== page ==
Negative feelings accompany the majority of psilocybin trips, but most people report that the good eventually outweighs the bad. In an online survey of 1,993 people who reported psychological difficulties after taking psilocybin, 39% said the experience was among the most challenging events of their life, but most of them (84%) felt they benefited from the challenge. Anxiety, depression, and paranoia were common and lasted more than a week for one in four respondents, and more than a year for one in 10. A total of 7.6% sought professional help for these adverse effects. More concerning were the 11% who put themselves or others in physical danger after taking the drug (Carbonaro TM et al, J Psychopharmacol 2016;30(12):1268–1278).
Hallucinations and illusions are common reactions to a psilocybin dose, but none of these persisted in the clinical trials. That possibility is, however, enshrined in the DSM-5 diagnosis of hallucinogen persisting perceptual disorder (HPPD). People with HPPD have persistent illusions of flashes of color, trails of moving images (palinopsia), halos around objects, and shrinking or enlarging of objects (micropsia and macropsia). Up to half of recreational psilocybin users develop HPPD, although the doses they take tend to be higher than those in the clinical trials.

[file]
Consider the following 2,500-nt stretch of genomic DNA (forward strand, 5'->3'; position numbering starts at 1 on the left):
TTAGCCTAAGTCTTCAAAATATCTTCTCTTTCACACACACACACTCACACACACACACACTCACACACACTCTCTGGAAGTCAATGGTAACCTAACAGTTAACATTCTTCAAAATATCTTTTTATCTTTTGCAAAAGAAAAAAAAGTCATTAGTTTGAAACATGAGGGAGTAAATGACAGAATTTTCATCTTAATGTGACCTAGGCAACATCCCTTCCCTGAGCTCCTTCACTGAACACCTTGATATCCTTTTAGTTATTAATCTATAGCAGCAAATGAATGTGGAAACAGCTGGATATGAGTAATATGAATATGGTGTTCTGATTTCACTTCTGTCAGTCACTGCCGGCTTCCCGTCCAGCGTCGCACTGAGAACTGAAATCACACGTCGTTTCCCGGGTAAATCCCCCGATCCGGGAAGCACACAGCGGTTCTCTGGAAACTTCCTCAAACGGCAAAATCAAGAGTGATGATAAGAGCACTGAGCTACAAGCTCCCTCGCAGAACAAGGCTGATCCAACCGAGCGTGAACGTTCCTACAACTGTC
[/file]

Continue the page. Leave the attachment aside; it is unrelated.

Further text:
As an amphetamine, MDMA carries medical risks that are not known with psilocybin. In particular, there are reports of death from hyperthermia, cardiotoxicity, and seizures among recreational users. Psychiatric side effects include worsened mood, suicidality, and worsened psychosis or mania. At high doses, MDMA also has neurotoxic effects, but it is unknown whether these occur in the clinical dose range (Costa G and Gołembiowska K, Exp Neurol 2022;347:113894).
Psychosis and mania
Most psychedelics have been linked to mania and psychosis, including new-onset schizophrenia. However, it is not clear if the drugs caused these syndromes or hastened their onset in vulnerable people.